It would be cliché at this point to say we do our job without fear or favor, but it’s true and it’s important. The pervasive loss of faith in important institutions is often the result of a belief that rules are unfairly or selectively applied, in order to help or harm some chosen group. I know this isn’t the case, and respectfully, so do most of you. That’s why it’s unfortunate when that idea is perpetuated and used to sow a mistrust that can ultimately harm vulnerable populations.
So let’s talk about the digital elephant in the room.
Every day I – and I’m guessing most of you – read and hear myriad jeremiads against the SEC, and Enforcement in particular, for “picking winners and losers” and “stifling innovation” in the crypto asset space. I’ve spoken about this before, and don’t intend to repeat here everything I’ve already said. But what’s interesting to me in the context of today’s remarks is that the argument is generally not that we have somehow unfairly targeted crypto to the exclusion of other products or markets. Instead, it often seems critics are upset because we’re not giving crypto a pass from the application ofwell-established regulations and precedents.
Many individual investors have been drawn to crypto in recent years, and may bear a disproportionate burden when adverse events impact that market. Within the broader retail cohort, there have been numerous reports recently describing the potentially outsized impact on non-White and lower-income investors of problems in the crypto market. Crypto may have heightened appeal to certain of these populations due to their skepticism of a financial system – and by extension, a financial regulatory system – that has too often failed, or simply ignored, them.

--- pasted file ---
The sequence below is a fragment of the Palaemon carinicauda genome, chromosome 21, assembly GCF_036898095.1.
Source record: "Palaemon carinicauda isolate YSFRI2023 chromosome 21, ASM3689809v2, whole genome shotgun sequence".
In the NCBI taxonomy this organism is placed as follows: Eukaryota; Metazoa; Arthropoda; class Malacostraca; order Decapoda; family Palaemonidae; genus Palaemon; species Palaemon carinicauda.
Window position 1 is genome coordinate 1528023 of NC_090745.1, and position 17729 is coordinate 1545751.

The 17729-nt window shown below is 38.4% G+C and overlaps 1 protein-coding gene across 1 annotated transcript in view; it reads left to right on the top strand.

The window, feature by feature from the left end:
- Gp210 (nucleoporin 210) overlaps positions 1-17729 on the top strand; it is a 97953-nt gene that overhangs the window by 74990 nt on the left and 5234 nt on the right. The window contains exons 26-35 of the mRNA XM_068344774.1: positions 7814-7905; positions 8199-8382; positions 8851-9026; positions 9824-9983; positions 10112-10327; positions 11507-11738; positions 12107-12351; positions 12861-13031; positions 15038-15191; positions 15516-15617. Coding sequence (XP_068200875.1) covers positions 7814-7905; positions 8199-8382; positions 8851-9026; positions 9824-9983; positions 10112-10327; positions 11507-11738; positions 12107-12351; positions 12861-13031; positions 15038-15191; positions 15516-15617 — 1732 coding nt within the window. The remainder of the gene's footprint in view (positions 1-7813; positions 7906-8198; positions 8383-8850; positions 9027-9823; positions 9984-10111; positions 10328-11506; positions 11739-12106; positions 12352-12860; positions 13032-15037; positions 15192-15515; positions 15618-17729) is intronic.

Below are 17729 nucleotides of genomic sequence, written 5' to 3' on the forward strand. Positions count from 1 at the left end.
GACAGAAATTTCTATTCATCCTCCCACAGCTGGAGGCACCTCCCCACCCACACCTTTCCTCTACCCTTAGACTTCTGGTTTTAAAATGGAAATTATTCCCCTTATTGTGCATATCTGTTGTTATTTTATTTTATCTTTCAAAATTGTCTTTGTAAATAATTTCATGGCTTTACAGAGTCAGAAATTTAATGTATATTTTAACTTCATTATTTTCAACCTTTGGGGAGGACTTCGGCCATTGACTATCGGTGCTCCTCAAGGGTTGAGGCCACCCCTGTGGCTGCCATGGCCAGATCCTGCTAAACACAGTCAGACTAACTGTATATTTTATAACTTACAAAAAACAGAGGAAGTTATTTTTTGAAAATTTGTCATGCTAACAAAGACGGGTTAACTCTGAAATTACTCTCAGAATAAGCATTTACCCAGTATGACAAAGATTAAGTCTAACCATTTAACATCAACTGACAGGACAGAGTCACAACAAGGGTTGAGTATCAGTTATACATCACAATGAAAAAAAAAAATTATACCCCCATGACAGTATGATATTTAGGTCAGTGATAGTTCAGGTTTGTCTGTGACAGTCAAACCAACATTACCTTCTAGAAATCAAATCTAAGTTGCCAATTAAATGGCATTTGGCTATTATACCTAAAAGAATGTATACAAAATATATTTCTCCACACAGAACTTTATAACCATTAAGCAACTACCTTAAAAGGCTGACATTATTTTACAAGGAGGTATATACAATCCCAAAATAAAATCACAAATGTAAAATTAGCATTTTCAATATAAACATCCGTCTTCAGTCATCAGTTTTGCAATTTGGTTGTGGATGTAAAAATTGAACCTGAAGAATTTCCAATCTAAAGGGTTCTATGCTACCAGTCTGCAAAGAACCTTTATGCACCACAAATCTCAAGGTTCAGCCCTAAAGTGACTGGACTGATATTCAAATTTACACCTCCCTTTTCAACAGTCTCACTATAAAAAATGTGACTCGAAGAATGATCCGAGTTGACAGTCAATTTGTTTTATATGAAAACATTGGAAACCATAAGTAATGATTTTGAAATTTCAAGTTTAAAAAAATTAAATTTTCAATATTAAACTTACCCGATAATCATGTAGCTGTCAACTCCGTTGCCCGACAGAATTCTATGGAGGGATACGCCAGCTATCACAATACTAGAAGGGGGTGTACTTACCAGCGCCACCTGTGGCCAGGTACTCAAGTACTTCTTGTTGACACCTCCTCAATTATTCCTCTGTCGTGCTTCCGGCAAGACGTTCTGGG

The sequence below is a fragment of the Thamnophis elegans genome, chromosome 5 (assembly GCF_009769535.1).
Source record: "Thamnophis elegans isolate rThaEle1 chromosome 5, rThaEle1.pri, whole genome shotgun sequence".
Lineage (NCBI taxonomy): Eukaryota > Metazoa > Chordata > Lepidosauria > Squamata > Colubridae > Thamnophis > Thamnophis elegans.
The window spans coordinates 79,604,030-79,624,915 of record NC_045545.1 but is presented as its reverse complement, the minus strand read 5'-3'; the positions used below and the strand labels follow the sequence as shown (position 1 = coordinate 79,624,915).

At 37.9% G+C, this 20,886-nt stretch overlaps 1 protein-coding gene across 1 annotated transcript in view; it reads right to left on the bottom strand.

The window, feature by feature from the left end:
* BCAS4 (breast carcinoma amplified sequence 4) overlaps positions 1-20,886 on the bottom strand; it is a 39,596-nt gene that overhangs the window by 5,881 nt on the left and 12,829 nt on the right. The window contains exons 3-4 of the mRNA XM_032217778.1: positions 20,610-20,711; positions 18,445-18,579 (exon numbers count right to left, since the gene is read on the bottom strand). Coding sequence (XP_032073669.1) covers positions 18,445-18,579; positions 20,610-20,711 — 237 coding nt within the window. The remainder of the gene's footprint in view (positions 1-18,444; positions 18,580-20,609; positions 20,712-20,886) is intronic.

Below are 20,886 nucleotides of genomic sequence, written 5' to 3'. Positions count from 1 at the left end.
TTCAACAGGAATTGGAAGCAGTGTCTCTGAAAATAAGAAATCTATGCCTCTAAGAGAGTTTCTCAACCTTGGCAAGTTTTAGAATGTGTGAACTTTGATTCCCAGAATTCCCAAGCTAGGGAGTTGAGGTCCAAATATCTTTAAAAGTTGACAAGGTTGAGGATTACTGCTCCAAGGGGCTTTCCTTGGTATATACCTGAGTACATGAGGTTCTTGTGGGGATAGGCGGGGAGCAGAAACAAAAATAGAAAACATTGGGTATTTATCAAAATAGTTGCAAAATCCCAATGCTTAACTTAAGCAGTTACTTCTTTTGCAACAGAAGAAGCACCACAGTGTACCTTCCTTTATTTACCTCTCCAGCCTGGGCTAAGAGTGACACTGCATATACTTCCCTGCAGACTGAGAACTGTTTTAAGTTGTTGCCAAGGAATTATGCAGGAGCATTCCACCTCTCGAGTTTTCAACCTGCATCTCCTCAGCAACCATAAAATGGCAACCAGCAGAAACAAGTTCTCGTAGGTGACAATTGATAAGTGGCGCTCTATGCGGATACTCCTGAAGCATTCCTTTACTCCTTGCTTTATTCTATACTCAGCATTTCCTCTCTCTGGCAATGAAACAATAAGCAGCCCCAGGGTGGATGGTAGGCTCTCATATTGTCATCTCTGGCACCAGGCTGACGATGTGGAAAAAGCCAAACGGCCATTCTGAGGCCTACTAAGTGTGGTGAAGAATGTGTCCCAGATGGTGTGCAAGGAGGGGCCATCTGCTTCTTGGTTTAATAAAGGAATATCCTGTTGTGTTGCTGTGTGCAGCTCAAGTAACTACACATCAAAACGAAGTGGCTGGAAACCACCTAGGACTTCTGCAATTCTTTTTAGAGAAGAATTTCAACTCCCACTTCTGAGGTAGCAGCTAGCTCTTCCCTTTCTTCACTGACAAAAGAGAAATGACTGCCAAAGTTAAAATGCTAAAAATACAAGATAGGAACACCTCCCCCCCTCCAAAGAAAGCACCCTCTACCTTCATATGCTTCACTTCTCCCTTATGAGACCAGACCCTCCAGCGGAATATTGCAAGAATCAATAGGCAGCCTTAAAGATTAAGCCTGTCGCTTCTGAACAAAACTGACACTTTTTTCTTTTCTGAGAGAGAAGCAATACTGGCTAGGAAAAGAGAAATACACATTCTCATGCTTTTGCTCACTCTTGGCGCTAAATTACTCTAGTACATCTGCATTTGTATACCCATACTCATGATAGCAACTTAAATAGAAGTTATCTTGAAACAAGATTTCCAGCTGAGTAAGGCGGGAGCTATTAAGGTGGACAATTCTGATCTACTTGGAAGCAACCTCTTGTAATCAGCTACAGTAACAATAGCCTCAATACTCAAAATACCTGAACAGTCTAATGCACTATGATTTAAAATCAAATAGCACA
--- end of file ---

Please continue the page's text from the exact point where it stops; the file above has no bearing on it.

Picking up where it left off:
Were we not to investigate and bring appropriate cases just as we always have simply to duck criticism or difficult questions, we’d be acting with both fear and favor. We’ve been given a hard, but important job: to impartially enforce the laws and rules on the books for the benefit of investors and our markets. So if we are going to uphold our mandate, we can’t simply abandon the field when we confront potentially novel issues, and that’s especially true when those issues trigger passionate beliefs.
There are legislative and administrative processes that can and should be followed. Rule changes, applications for relief, and legislation are all appropriate avenues through which to seek consideration of new requirements for products and markets that may fall under our jurisdiction. But non-enforcement of the most fundamental rules underlying our regulatory structure would be a betrayal of trust and not an option for us.
As I have stated publicly in the past, I believe the Howey and Reves tests remain vital and accurate means of identifying instruments that fall within the jurisdiction of the securities laws. When the evidence we obtain indicates that those laws have been violated, we will continue to bring actions regardless of what label is used or technology is involved (or not). Failure to do so would constitute an abdication of our responsibilities, and an abandonment of the investors who have been harmed in those markets, including through being denied essential disclosures and protections.
Restoring trust in the regulatory system and its institutions cannot start with us abandoning whole classes of investors by declaring our long-standing and well-established rules to be simply null and void for enforcement purposes. That would be unfair, unequitable, and undemocratic.
I know there are many other topics you are interested in hearing about from our panelists today. Before I go, I want to thank everyone attending in person and virtually, as well as all the speakers from the staff who took time out for this event. Continued dialogue and engagement is critical, and I appreciate having had the chance to speak to you briefly.